As a result, we can now submit certain combinations of VRF systems to LIPA (utility) for residential and commercial rebate programs. This is great news because VRF systems provide their greatest savings because of their ability to operate at part load capacity. Very rarely will an air conditioning or heating system be required to operate at peak load (outdoor temps at or above 95 degrees F or below 15 degrees F). This is where the variable speed compressors in VRF systems and their ability to shift load from one area to the next comes into play. Although some VRF systems may not be able to achieve the top peak load efficiency ratings that a single or dual speed DX system can, they are considerably more efficient in partial load situations because of their DC inverter driven ability to ramp up and down from 10% to 100%+ of required capacity. Also, because most of these systems utilize electronic expansion valves that allow for an increase or decrease in refrigerant volume flow depending upon load, they have the ability to shift capacity requirements as the cooling or heating load shifts in a space due to environmental factors like solar gain variance (sun movement), occupancy levels and infiltration. This ability also allows for the use of up to 150% of indoor coil versus outdoor coil capacity.  This is something that cannot be done with standard ducted systems unless they have VAV (variable air volume) terminals or are part of a chilled water system.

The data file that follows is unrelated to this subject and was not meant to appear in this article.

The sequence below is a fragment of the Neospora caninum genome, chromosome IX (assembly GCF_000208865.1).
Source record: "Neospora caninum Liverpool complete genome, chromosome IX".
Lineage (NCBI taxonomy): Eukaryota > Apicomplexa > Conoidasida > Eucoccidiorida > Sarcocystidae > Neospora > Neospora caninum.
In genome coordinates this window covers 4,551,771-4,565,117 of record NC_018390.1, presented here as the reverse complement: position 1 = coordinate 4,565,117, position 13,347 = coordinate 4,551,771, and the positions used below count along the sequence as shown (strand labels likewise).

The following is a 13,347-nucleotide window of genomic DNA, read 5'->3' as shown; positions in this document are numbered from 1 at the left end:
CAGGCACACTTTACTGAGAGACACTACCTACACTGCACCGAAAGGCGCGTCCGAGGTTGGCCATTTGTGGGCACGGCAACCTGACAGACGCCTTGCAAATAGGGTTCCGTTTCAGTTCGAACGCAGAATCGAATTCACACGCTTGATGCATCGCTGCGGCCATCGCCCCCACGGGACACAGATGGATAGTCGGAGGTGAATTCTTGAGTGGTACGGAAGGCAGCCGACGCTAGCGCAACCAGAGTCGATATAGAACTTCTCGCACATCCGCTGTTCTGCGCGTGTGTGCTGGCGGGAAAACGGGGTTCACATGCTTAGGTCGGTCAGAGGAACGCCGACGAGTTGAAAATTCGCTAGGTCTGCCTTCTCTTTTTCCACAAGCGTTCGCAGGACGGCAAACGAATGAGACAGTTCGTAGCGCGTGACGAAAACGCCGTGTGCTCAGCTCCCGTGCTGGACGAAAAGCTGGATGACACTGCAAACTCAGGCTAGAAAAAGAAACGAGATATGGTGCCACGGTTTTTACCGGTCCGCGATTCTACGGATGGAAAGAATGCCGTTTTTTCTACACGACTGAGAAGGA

Ultimately, this is a great win for the VRF industry, energy conscious consumers and VRF system installers.

As always, to keep up to date with what’s new in HVAC technology, visit our website at airideal.com and follow us on Twitter @airideal and at our Facebook page!

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The Benefits of Combining VRF and Geothermal Technologies